Fire and ice. Martin Luther King and Malcolm X. Courageous love and righteous anger. We're entering a campaign season at a time when much is being said about the vitriol and polarity of our political discourse. Many decry the angry rants that characterize both sides over certain divisive issues such as abortion and gay marriage. People tend to say you should not address prejudice from anger but rather from a more reasoned position. I'm writing today to make a case for the occasional value of anger in bringing about change.
This is the story of two women I knew in college, two women whose very different actions played a pivotal role in bringing about a change in my own attitudes about an issue that was divisive in my faith community at the time, the issue of homosexuality. One of the women was a respected leader in the campus religious group that was my spiritual family. Her senior year, she spoke out at several of the group's meetings, two in particular that I remember, taking a stand in love and compassion against the homophobia on campus and for the notion that gays and lesbians were loved and welcomed in God's eyes. In taking this public stand, she sacrificed her place in the group. She became something of an outcast. She lost her position of leadership and respect. She shook the community to its core. And she pushed me to question where I stood on this issue, to question where others stood, to question where God stood. I doubt any of us knew how hard that must have been for her.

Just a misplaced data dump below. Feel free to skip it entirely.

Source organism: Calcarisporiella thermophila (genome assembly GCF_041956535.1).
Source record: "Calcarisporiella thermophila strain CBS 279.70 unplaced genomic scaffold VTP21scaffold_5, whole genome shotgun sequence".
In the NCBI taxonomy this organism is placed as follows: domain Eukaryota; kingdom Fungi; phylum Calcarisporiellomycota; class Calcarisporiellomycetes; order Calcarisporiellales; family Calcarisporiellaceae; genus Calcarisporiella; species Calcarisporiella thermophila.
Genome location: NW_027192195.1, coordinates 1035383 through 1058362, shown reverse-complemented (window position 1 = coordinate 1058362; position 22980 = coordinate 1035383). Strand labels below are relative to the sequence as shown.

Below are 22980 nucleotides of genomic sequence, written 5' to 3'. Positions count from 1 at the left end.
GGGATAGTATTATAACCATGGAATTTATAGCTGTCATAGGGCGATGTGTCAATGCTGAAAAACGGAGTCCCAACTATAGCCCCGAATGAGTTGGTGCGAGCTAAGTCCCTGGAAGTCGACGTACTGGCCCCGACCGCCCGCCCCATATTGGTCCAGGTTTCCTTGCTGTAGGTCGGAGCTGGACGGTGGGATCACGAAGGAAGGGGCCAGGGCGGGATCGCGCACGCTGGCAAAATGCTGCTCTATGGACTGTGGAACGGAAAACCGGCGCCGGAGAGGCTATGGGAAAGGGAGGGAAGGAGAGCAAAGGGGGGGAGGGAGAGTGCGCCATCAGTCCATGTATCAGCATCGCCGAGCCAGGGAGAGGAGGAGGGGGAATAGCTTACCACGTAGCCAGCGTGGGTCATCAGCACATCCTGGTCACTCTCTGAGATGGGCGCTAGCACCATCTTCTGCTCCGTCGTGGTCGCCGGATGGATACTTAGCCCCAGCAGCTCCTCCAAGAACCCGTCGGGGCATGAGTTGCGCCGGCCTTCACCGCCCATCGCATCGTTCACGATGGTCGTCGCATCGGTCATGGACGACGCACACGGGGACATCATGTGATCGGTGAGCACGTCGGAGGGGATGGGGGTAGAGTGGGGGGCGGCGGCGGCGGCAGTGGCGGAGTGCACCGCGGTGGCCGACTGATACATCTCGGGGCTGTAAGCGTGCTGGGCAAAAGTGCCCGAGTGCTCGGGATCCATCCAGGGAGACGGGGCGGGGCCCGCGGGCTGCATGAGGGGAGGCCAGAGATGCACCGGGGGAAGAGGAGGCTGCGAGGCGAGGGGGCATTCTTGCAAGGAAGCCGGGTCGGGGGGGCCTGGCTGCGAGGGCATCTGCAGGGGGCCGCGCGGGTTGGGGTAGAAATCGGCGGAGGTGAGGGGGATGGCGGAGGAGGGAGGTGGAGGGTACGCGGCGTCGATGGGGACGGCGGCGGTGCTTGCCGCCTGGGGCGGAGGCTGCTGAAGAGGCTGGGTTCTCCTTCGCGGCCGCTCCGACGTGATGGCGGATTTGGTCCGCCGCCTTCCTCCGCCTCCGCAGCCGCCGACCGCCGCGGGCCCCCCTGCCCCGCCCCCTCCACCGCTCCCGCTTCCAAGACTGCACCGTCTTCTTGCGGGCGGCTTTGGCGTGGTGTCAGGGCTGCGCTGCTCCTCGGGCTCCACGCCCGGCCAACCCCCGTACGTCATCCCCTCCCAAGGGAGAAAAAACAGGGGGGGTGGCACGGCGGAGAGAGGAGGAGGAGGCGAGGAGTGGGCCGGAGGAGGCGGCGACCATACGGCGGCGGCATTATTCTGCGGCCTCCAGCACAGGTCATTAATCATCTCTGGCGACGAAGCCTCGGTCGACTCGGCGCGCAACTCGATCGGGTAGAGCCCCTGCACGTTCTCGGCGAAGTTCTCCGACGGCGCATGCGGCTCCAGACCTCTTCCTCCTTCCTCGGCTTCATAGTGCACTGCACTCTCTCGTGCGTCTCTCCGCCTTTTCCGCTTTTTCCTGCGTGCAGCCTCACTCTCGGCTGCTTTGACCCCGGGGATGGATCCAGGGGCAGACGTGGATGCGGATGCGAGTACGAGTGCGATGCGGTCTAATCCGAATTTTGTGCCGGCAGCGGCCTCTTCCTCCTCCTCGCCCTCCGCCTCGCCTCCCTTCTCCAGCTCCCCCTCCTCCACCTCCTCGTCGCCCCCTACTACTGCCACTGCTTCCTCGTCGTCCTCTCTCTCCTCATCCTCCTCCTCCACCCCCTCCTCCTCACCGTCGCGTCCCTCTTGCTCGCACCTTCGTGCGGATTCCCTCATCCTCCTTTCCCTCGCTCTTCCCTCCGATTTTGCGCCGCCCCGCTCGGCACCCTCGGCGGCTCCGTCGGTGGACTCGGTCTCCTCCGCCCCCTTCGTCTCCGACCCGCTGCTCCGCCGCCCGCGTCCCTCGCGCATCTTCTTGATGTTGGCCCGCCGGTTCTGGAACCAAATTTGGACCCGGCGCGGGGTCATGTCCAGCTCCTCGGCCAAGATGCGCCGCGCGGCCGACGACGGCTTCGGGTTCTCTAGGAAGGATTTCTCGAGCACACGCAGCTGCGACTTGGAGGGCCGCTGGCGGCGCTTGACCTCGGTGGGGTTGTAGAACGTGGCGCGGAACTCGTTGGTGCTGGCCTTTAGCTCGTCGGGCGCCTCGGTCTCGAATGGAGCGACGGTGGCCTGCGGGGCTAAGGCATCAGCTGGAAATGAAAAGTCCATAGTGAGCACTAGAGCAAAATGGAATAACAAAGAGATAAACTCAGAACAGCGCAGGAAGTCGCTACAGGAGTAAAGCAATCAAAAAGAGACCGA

The second woman wasn't part of that group. I knew her through other activities on campus. She confronted me one day about this same issue. There was a sit-in at the campus library in support of the Gay and Lesbian Student Alliance, which had disbanded due to the homophobic climate on campus. As a result of the first woman's actions, and her participation in the sit-in, I had gone to check it out. I don't remember how the confrontation with the second woman started, or even what was said, but the intensity and power of her anger towards people of my religious faith who contributed to homophobia left an intense and lasting impression on me. That day, when I returned to my dorm room, I spent hours hunting down every single biblical reference to homosexuality, determined to understand once and for all, to reconcile what my conscience was saying and what my faith and my spiritual community said.
These two women, together with two incredibly courageous men in our religious group who chose to come out of the closet my senior year, were instrumental in bringing about a fundamental change in my point of view, or perhaps it would be more accurate to say that they brought about a fundamental self-examination that helped me find my point of view. I don't know if they have any idea what an impact they made on me. Both of them. Fire and ice. Courageous love and righteous anger. Lasting change.